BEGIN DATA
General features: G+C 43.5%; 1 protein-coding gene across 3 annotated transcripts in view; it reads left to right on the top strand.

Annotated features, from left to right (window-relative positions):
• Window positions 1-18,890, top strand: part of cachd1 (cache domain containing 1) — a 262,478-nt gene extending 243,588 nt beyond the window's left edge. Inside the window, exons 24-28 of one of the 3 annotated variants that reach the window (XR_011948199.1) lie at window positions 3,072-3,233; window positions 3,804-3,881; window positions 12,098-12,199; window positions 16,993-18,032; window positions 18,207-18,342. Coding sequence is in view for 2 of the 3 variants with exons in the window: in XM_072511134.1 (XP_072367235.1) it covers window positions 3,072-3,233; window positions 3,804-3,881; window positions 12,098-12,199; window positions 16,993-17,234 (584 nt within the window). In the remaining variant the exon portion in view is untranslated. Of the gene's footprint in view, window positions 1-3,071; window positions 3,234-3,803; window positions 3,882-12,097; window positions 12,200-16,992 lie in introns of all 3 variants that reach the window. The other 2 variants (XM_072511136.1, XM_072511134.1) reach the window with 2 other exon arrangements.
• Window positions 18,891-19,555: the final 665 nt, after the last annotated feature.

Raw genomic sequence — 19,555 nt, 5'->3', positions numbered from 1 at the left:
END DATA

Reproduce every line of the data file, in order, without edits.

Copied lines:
General features: G+C 43.5%; 1 protein-coding gene across 3 annotated transcripts in view; it reads left to right on the top strand.

Annotated features, from left to right (window-relative positions):
• Window positions 1-18,890, top strand: part of cachd1 (cache domain containing 1) — a 262,478-nt gene extending 243,588 nt beyond the window's left edge. Inside the window, exons 24-28 of one of the 3 annotated variants that reach the window (XR_011948199.1) lie at window positions 3,072-3,233; window positions 3,804-3,881; window positions 12,098-12,199; window positions 16,993-18,032; window positions 18,207-18,342. Coding sequence is in view for 2 of the 3 variants with exons in the window: in XM_072511134.1 (XP_072367235.1) it covers window positions 3,072-3,233; window positions 3,804-3,881; window positions 12,098-12,199; window positions 16,993-17,234 (584 nt within the window). In the remaining variant the exon portion in view is untranslated. Of the gene's footprint in view, window positions 1-3,071; window positions 3,234-3,803; window positions 3,882-12,097; window positions 12,200-16,992 lie in introns of all 3 variants that reach the window. The other 2 variants (XM_072511136.1, XM_072511134.1) reach the window with 2 other exon arrangements.
• Window positions 18,891-19,555: the final 665 nt, after the last annotated feature.

Raw genomic sequence — 19,555 nt, 5'->3', positions numbered from 1 at the left: